You'd think North Korea would at least wait for Barack Obama to enter the Oval Office before testing his mettle. But through a series of provocative statements, Pyongyang has already thrown down the gauntlet. That's one way to force yourself higher up the president's agenda.
North Korea's renewed threats do not indicate major hostilities are imminent. However, they could easily presage another round of tactical naval confrontations with South Korea. Pyongyang's belligerent rhetoric also indicates that the Six Party Talks will progress only fitfully, if at all. So much for expectations that the Obama presidency would usher in an era of greater cooperation.
In recent days North Korea sharply raised the ante for Pyongyang's promised denuclearization. It's unlikely that either the U.S. or South Korea will play at such high stakes.
On Jan. 13 the North Korean Foreign Ministry asserted that Pyongyang will denuclearize only after Washington ceases its "hostile policy" and the two nations establish formal diplomatic relations. On Jan. 17 a North Korean military spokesman threatened an "all-out confrontation posture to shatter" the South Korean government. Pyongyang also warned of tactical military action, most likely along the western maritime boundary, the site of two deadly clashes between North and South Korean navies in 1999 and 2002. Seoul responded by convening an emergency meeting of the National Security Council, heightening its military alert status and requesting increased U.S. surveillance flights.
Also on Jan. 17, U.S. academic Selig Harrison announced that North Korean officials had further hardened their negotiating position, indicating that normalization of relations between the U.S. and North Korea was no longer sufficient grounds for abandoning its nuclear weapons. Senior officials had told him, "There'll be no change in our status as a nuclear state as long as U.S. nuclear threat remains." Mr. Harrison also reported North Korean claims to have weaponized all of its plutonium stocks, sufficient for four to six nuclear weapons.
Some analysts will dismiss the North Korean missives as simply negotiating through the headlines. These optimists will remain hopeful that, deep down inside, Pyongyang's really wants to reach out to the new U.S. administration.
But logically, the North Korean statements can only be interpreted as a shot across the bow of the Obama administration. On a tactical negotiating level, Pyongyang seeks to undermine the U.S. push for a rigorous verification accord. To do this, it now raises the specter of placing North Korean inspectors in South Korean and U.S. military facilities as well as any U.S. ships, subs, or planes deployed for military exercises.
On a more strategic level, North Korea's statements send a strongly negative signal. The message: North Korea will not adopt a more accommodating stance now that President Bush has left office. Contrary to the terms of the existing six- party talks agreement, North Korea has rebuffed the U.S. perception that Pyongyang's weapons would be abandoned during the forthcoming phase three of the talks. Furthermore, it is now insisting that Washington abandon its "hostile policy" before Pyongyang starts living up to the agreement.
"Hostile policy" is a vague term; Pyongyang has not defined its demands. But they could include: cessation of joint U.S.-South Korean military exercises, downsizing or removing all U.S. forces in Korea; entering a formal non-aggression pact; abrogating the U.S.-South Korean alliance or abandoning the U.S. nuclear guarantee. (North Korean officials have made numerous private comments to their U.S. counterparts that Pyongyang has little interest in actually abandoning its nuclear weapons.) North Korea had been expected to wait until the new American president unveiled his North Korean policy before unveiling its strategy toward the new administration. Pyongyang's pre-emptive action may have been prompted by recent statements from now-Secretary of State Hillary Clinton and Deputy Secretary of Defense-designate William Lynn. Those comments suggested that President Obama's policy might be less accommodating than North Korea may have initially anticipated.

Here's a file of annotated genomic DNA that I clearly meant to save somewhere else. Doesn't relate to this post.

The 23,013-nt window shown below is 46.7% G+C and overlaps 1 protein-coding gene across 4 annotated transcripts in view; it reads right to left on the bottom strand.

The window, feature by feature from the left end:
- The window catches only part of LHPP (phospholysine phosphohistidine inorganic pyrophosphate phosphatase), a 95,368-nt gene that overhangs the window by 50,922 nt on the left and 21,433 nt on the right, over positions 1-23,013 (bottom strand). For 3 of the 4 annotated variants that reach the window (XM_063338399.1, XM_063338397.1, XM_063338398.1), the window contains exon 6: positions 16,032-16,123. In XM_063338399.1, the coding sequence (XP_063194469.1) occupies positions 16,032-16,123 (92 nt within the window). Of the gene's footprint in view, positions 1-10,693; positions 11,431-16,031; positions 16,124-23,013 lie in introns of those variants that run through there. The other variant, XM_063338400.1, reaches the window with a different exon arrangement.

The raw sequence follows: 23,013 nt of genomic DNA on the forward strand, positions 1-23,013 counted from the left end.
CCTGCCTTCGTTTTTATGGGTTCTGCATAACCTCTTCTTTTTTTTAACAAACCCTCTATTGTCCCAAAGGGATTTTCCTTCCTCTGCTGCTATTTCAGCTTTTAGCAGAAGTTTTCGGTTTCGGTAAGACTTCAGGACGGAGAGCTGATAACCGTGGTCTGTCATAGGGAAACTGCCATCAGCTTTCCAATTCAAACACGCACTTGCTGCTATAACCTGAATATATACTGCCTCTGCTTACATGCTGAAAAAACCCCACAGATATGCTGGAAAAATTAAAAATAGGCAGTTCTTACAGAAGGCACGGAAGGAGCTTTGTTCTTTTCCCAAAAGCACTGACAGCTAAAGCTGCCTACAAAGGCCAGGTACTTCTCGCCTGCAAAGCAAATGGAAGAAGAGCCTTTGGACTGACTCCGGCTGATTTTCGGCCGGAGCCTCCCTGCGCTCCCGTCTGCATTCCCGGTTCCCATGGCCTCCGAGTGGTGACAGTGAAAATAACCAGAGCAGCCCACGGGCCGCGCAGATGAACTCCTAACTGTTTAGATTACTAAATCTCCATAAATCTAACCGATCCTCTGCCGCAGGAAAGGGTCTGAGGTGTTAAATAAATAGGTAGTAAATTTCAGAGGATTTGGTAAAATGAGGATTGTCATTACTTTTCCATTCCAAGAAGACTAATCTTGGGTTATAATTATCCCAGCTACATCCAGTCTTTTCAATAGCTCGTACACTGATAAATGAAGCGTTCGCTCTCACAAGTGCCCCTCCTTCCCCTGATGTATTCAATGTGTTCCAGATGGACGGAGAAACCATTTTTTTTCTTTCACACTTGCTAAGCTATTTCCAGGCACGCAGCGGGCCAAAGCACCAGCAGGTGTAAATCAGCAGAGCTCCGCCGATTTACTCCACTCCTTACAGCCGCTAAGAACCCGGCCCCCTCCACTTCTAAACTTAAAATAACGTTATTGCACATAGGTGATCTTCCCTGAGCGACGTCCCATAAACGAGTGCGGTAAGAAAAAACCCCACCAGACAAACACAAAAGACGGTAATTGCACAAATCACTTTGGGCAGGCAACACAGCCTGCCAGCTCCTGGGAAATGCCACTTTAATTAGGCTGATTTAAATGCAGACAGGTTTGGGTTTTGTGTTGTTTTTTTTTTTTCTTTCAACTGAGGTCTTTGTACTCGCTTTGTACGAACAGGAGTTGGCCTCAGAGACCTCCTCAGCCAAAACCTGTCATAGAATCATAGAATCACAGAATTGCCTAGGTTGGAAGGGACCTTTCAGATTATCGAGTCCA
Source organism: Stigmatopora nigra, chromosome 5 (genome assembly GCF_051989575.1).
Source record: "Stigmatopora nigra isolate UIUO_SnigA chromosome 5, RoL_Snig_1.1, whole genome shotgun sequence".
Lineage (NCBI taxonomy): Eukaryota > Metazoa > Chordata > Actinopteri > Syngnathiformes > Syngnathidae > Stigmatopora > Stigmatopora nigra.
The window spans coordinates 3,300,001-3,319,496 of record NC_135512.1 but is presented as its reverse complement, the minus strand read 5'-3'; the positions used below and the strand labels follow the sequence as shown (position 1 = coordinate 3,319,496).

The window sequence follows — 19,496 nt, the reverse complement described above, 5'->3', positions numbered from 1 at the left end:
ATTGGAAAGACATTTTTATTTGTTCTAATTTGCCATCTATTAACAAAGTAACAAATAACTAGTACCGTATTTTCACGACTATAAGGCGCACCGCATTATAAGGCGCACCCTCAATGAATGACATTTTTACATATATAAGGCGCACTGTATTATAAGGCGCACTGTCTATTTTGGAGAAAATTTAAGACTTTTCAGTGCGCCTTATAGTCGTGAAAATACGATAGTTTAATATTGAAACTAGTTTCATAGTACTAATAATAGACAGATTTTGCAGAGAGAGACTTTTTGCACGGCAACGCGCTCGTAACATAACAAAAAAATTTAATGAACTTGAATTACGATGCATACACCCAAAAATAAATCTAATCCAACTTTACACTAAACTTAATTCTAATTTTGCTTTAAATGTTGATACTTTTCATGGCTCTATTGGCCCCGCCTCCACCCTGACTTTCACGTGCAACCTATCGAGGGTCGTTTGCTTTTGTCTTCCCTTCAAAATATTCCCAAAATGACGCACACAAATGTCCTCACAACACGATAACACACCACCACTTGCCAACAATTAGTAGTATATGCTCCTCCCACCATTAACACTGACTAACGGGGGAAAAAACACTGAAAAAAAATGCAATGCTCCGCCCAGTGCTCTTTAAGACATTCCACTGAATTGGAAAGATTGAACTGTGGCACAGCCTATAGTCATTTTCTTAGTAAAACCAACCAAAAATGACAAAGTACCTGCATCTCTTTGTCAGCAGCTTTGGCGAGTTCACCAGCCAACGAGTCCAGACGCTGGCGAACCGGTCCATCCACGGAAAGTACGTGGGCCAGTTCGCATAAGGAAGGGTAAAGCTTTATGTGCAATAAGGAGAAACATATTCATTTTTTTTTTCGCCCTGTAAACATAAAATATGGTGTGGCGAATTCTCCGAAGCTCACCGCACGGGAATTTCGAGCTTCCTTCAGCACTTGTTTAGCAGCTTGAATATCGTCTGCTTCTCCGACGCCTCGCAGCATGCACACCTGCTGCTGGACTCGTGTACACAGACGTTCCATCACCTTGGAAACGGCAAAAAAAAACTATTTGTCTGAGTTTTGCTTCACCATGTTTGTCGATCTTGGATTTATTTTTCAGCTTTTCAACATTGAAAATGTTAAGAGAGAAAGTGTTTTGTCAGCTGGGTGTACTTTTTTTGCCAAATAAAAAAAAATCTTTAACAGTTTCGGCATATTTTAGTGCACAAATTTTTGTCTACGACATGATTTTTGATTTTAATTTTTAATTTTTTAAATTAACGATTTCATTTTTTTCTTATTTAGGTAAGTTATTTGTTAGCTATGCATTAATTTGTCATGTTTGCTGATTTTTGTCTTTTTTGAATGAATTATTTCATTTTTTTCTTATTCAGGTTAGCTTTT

As President Obama confronts a belligerent Pyongyang, he should affirm U.S. intent to use diplomacy to achieve North Korean denuclearization, but not at the cost of abandoned principles or dangerously insufficient compliance. He should emphasize that the U.S. objective remains the complete and verifiable denuclearization of North Korea. And he should state unequivocally that Washington will not accept North Korea as a nuclear-weapons state.
He should firmly reject North Korean claims that the U.S. "hostile policy" is to blame for the six -party talks impasse and insist that Pyongyang comply with existing denuclearization commitments before initiating any discussions of conventional force reductions, peace treaties, or establishment of formal diplomatic relations.
President Obama should not sacrifice our Asian allies on the altar of perceived progress in the six-party talks. Washington should ensure close policy coordination with Seoul and Tokyo in the six-party talks while strengthening our military alliances. U.S. negotiators should emphasize that North Korea's refusal for dialogue with Seoul and Tokyo hinders both their ability to provide benefits through the six-party talks process and their capacity to offer bilateral economic assistance.
Finally, President Obama should realize that there may not be a diplomatic solution to the North Korean nuclear problem. While hopeful for successful six-party talks, the Obama administration should concurrently start contingency planning with South Korea and Japan to consider next steps if negotiations no longer seem to be a viable policy option.
Bruce Klingner, is senior research fellow for Northeast Asia in the Asian Studies Center at the Heritage Foundation.
First appeared in the Washington Times